TOKYO (Reuters) - A serious policy maven with a bit of a stubborn streak, Japan’s next foreign minister faces a challenge managing ties with Washington given the incoming government wants a more equal relationship with its closest ally.
Katsuya Okada, 56, has already had a taste of diplomacy when he sought to reassure Washington as the Democratic Party of Japan’s No. 2 executive that there would be no major shift in bilateral ties if the party took power.
The Democrats trounced the Liberal Democratic Party (LDP), which had put the U.S.-Japan alliance at the core of its security policies during its more than half-century of rule.
“First, we should create a relationship of trust between the leaders of the two countries, then set bilateral priorities, including on global issues such as global warming and poverty, and discuss in what order to try to resolve them,” Okada told Reuters in the run-up to the Aug. 30 election.
The new ruling party has said it wants to reexamine a pact governing U.S. military forces in Japan and a deal on redeploying U.S. troops under which about 8,000 Marines would leave for the U.S. territory of Guam and a Marine air base would be shifted to a less populated part of the southern island of Okinawa.
Incoming premier Yukio Hatoyama has also said he plans to end a naval mission in support of U.S.-led operations in Afghanistan when a legal mandate expires in January, although Okada had earlier appeared to leave the door open to a possible extension.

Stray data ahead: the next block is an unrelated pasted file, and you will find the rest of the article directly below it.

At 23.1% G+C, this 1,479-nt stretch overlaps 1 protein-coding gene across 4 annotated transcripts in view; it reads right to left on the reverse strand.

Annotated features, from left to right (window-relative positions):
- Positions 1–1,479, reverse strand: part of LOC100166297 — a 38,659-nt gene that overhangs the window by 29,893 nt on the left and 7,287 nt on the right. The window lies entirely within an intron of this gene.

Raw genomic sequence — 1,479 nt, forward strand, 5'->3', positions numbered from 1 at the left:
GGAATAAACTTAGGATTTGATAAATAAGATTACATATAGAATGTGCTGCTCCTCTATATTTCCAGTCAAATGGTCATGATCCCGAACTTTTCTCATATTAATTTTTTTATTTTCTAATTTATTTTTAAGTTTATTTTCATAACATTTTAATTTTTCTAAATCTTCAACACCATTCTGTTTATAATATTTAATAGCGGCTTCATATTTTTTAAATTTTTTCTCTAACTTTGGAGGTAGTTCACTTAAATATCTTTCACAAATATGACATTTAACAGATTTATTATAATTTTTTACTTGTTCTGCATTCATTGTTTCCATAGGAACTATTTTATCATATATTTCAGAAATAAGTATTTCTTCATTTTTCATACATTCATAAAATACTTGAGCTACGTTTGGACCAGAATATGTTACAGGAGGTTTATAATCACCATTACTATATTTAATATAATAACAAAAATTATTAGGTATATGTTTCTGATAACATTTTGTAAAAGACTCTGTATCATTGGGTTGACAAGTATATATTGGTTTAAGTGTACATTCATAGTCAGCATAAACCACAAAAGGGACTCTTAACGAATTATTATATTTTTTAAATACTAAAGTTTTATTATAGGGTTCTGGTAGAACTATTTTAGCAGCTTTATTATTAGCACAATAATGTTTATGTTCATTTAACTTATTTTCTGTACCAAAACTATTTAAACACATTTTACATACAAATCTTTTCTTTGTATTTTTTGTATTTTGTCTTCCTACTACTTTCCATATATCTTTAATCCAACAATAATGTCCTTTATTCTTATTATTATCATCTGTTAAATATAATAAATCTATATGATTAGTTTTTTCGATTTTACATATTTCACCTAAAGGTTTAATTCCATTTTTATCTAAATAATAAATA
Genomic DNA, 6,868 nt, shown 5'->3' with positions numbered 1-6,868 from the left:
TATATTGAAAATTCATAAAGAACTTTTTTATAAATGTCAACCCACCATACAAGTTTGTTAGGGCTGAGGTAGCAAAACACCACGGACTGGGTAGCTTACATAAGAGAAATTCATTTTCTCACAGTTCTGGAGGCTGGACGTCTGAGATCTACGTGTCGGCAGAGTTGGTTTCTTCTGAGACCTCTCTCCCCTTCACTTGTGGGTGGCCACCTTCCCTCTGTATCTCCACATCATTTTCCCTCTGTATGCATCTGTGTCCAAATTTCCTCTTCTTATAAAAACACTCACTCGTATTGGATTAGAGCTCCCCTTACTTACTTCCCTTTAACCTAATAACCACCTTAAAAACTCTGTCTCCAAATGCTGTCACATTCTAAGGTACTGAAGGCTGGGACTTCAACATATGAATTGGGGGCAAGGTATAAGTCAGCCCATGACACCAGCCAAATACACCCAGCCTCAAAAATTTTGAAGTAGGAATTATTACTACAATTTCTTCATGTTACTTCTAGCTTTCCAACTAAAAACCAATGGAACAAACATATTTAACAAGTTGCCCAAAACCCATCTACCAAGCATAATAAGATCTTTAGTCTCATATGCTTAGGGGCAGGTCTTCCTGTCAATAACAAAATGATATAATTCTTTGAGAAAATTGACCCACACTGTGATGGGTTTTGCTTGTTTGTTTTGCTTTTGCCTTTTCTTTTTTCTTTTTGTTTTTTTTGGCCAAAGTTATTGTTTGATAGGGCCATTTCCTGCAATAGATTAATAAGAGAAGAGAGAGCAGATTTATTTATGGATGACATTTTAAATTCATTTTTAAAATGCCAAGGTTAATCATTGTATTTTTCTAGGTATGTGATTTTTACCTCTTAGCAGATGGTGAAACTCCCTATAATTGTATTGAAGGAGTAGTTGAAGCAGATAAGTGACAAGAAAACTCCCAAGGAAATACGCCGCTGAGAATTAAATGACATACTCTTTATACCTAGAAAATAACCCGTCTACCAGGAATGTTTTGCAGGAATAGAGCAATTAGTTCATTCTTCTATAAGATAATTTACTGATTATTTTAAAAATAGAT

Okada’s appointment to the top diplomatic post is likely to be welcomed by China and South Korea, given his position that Tokyo should come to grips with its wartime history.
“First, Japan itself must properly assess the fact that it embarked on that wretched, foolish war,” Okada told Reuters in the interview before the election.
“In that sense, our position is quite different from that of successive LDP governments.”
Okada has taken the lead on the Democrats’ climate change policies, pushing for an ambitious mid-term target to cut Japan’s greenhouse gas emissions by 25 percent by 2020 from 1990 levels, far tougher than the outgoing government’s plan.
Okada, who began his political career in the LDP but bolted along with other reformers in 1993, took over as Democratic Party leader in 2004.
He parlayed his image as an earnest man of principle into a robust showing for the party in an upper house election. But he resigned in 2005 after popular premier Junichiro Koizumi led the LDP to a huge election victory with fiery pledges of reform.
After beating Okada in a Democratic Party leadership race in May, Hatoyama asked his rival to be party secretary-general, but last week said veteran lawmaker Ichiro Ozawa would take that job.
The square-jawed Okada was more popular than Hatoyama among ordinary voters ahead of the party leadership race, but has been criticised for sticking to principles at the cost of flexibility.
“It is important to be flexible ... but there are some things on which a politician can’t compromise,” Okada said at the time.
Okada is the son of a supermarket magnate and a former trade official. He studied at Harvard University in the mid-1980s.
He is also an avid collector of frog knicknacks, perhaps because the Japanese word for ‘frog’ sounds the same as the word for ‘change’ — which is what he has long insisted was needed in Japan’s LDP-dominated political sphere.